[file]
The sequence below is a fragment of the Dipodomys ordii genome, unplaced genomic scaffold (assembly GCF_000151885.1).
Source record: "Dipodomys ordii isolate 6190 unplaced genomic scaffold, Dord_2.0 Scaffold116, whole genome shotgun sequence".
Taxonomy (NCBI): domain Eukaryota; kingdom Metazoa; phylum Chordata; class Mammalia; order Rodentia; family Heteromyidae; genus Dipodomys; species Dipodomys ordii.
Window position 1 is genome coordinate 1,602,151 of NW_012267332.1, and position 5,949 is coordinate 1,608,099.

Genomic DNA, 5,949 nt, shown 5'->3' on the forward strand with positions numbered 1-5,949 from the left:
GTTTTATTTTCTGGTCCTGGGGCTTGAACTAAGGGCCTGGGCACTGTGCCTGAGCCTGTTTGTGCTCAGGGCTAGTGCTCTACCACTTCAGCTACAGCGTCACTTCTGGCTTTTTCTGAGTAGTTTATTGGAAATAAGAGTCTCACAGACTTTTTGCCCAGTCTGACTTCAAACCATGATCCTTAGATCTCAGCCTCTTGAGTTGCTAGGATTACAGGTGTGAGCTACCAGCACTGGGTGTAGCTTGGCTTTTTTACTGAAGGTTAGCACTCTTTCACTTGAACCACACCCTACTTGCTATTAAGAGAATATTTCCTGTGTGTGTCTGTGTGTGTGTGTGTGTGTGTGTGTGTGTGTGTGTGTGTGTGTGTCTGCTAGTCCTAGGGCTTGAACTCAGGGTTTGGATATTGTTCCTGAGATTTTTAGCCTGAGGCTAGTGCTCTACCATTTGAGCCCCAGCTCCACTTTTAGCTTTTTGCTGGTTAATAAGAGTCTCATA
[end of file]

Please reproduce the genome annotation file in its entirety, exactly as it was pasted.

The sequence below is a fragment of the Dipodomys ordii genome, unplaced genomic scaffold (assembly GCF_000151885.1).
Source record: "Dipodomys ordii isolate 6190 unplaced genomic scaffold, Dord_2.0 Scaffold116, whole genome shotgun sequence".
Taxonomy (NCBI): domain Eukaryota; kingdom Metazoa; phylum Chordata; class Mammalia; order Rodentia; family Heteromyidae; genus Dipodomys; species Dipodomys ordii.
Window position 1 is genome coordinate 1,602,151 of NW_012267332.1, and position 5,949 is coordinate 1,608,099.

Genomic DNA, 5,949 nt, shown 5'->3' on the forward strand with positions numbered 1-5,949 from the left:
GTTTTATTTTCTGGTCCTGGGGCTTGAACTAAGGGCCTGGGCACTGTGCCTGAGCCTGTTTGTGCTCAGGGCTAGTGCTCTACCACTTCAGCTACAGCGTCACTTCTGGCTTTTTCTGAGTAGTTTATTGGAAATAAGAGTCTCACAGACTTTTTGCCCAGTCTGACTTCAAACCATGATCCTTAGATCTCAGCCTCTTGAGTTGCTAGGATTACAGGTGTGAGCTACCAGCACTGGGTGTAGCTTGGCTTTTTTACTGAAGGTTAGCACTCTTTCACTTGAACCACACCCTACTTGCTATTAAGAGAATATTTCCTGTGTGTGTCTGTGTGTGTGTGTGTGTGTGTGTGTGTGTGTGTGTGTGTGTGTGTCTGCTAGTCCTAGGGCTTGAACTCAGGGTTTGGATATTGTTCCTGAGATTTTTAGCCTGAGGCTAGTGCTCTACCATTTGAGCCCCAGCTCCACTTTTAGCTTTTTGCTGGTTAATAAGAGTCTCATA